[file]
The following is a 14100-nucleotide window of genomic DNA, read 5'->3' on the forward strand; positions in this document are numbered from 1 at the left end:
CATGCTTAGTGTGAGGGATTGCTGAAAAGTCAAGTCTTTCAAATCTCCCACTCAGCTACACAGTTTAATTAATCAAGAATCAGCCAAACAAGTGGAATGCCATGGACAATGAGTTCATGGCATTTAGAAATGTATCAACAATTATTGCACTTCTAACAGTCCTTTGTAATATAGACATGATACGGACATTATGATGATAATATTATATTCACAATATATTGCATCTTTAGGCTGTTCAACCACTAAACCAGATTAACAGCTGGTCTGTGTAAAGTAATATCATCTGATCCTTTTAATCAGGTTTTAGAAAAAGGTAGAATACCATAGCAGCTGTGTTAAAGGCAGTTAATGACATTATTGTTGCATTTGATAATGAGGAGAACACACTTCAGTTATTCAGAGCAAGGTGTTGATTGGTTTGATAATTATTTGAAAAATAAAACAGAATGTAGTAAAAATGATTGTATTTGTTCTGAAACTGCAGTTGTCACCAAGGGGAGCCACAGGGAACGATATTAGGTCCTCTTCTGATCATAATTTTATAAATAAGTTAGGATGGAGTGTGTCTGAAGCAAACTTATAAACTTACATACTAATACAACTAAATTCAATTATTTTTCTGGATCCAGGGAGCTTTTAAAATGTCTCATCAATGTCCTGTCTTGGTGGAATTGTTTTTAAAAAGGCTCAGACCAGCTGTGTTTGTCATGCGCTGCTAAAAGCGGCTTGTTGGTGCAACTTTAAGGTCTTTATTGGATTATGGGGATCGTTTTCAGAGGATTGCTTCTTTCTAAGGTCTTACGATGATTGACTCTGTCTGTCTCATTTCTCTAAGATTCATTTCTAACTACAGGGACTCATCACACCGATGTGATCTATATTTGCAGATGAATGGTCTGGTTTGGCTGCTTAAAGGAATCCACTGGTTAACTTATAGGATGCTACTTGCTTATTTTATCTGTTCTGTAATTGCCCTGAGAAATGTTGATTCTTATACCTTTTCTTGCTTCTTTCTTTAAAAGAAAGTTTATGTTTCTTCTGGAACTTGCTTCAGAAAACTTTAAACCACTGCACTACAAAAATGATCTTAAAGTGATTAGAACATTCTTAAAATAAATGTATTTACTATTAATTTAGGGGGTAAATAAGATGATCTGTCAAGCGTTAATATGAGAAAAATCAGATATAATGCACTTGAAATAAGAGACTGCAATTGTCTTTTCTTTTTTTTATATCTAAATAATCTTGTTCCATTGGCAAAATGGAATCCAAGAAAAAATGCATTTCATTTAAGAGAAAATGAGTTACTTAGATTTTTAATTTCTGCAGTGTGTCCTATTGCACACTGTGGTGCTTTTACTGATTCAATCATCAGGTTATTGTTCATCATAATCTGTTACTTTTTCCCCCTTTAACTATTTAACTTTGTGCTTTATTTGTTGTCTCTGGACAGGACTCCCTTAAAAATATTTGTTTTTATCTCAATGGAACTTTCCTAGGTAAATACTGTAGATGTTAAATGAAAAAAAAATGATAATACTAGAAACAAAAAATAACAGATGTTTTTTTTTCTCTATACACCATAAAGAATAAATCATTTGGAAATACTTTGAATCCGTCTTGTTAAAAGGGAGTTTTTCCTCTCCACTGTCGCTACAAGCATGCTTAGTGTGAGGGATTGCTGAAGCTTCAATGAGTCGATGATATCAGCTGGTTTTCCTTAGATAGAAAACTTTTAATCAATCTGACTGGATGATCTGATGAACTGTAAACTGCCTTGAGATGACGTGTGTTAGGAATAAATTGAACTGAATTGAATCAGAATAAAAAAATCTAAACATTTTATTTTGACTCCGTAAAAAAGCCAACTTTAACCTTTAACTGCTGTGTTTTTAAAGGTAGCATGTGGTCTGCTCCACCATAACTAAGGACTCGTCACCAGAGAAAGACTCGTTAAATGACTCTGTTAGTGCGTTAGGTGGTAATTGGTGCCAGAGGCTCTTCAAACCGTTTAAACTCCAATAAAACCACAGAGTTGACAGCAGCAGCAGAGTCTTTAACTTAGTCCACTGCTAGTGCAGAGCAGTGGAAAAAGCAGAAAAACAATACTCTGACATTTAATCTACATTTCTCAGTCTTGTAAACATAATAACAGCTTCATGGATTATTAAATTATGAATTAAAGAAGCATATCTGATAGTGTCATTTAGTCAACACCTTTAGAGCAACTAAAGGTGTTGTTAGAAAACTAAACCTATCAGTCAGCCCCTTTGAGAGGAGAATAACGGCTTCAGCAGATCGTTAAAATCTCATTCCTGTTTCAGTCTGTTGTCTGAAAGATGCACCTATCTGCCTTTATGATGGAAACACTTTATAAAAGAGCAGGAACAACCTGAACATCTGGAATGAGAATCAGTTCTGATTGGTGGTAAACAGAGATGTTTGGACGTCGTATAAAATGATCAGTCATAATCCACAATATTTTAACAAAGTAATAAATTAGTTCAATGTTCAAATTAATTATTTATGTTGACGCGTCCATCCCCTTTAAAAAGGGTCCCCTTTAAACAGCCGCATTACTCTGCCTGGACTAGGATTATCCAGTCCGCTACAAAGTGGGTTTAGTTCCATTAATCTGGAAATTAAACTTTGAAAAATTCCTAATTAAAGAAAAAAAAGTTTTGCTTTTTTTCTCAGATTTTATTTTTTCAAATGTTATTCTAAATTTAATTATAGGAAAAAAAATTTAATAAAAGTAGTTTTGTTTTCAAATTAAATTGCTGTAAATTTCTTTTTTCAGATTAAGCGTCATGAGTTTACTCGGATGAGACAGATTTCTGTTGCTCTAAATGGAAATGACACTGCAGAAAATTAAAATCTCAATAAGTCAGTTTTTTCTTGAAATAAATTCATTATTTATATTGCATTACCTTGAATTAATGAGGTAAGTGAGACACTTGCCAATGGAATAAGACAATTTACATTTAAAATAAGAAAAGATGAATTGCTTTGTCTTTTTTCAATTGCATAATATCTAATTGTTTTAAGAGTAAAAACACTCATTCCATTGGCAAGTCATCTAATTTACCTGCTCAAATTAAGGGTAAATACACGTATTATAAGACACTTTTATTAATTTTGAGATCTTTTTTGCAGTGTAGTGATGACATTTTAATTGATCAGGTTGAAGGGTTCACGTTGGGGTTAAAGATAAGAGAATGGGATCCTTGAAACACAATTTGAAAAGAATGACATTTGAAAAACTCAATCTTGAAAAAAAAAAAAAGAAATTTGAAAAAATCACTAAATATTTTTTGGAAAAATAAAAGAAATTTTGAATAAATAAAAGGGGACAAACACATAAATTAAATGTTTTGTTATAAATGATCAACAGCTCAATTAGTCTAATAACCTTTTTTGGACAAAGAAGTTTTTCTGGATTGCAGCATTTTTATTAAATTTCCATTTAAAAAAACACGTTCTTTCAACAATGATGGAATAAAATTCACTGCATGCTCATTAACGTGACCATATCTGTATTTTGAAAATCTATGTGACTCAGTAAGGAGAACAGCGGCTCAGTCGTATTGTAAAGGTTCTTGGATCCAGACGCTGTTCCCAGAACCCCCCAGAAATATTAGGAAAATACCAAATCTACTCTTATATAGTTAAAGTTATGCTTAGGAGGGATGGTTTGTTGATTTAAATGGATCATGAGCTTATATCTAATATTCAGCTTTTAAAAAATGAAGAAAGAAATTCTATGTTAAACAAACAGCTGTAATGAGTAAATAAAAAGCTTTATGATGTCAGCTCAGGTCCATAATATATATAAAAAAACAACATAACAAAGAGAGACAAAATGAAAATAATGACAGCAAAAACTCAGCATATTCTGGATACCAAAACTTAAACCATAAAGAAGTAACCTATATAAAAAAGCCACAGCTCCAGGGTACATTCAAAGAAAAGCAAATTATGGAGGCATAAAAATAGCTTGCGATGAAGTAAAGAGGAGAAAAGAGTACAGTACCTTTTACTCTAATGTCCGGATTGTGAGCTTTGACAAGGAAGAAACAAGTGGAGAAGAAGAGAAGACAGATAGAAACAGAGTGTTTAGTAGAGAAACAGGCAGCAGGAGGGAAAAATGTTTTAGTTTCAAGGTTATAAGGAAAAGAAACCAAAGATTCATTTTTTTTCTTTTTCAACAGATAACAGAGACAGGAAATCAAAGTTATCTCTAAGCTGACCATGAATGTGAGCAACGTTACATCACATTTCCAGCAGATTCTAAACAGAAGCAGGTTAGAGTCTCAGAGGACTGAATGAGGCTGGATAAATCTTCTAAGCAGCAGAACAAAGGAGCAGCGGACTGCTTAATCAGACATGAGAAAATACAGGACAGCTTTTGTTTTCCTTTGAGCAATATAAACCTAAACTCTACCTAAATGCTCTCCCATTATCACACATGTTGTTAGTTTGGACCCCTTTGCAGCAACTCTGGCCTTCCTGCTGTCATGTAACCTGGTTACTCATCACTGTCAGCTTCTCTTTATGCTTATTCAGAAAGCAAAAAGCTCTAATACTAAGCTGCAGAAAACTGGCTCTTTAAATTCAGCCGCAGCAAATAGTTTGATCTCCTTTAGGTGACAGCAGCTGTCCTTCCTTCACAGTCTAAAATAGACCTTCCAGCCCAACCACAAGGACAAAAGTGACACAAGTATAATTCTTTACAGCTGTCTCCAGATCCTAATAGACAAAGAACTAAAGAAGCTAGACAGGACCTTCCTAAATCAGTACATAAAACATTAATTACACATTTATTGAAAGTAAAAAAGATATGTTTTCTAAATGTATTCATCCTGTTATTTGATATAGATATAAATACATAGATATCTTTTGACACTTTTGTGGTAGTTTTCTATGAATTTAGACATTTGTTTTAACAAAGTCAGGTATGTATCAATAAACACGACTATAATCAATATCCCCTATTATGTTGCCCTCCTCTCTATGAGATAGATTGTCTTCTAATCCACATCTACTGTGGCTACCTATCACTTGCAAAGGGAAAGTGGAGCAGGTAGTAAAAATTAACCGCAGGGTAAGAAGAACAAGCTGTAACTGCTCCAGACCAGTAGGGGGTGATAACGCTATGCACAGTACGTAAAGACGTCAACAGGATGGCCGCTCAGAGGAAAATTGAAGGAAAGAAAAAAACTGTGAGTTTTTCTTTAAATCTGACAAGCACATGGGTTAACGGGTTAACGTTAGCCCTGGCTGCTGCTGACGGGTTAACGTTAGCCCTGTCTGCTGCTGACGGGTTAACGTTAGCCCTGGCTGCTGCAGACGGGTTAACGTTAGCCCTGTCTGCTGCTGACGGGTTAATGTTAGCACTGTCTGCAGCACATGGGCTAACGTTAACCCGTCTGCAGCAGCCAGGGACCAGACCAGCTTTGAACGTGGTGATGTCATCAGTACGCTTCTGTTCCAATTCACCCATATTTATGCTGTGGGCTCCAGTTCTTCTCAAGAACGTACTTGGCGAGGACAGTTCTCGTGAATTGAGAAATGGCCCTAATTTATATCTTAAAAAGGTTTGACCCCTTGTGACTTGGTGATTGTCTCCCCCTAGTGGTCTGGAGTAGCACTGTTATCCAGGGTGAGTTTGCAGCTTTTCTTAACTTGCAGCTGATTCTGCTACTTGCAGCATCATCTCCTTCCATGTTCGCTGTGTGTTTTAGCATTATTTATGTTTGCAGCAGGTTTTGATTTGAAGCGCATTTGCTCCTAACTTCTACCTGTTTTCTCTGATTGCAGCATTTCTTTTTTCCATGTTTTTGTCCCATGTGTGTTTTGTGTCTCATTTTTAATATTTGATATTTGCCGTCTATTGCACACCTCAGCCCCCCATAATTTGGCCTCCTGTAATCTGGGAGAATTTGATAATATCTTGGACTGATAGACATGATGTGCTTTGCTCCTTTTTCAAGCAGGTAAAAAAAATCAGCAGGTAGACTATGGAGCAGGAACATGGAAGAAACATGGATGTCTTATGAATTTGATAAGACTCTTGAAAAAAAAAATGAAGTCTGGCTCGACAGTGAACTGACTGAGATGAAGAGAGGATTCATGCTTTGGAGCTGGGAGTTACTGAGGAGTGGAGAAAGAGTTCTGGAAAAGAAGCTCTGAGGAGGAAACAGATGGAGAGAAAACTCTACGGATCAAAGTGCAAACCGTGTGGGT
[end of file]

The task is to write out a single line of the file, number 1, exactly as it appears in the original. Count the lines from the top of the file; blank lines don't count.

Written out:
The following is a 14100-nucleotide window of genomic DNA, read 5'->3' on the forward strand; positions in this document are numbered from 1 at the left end: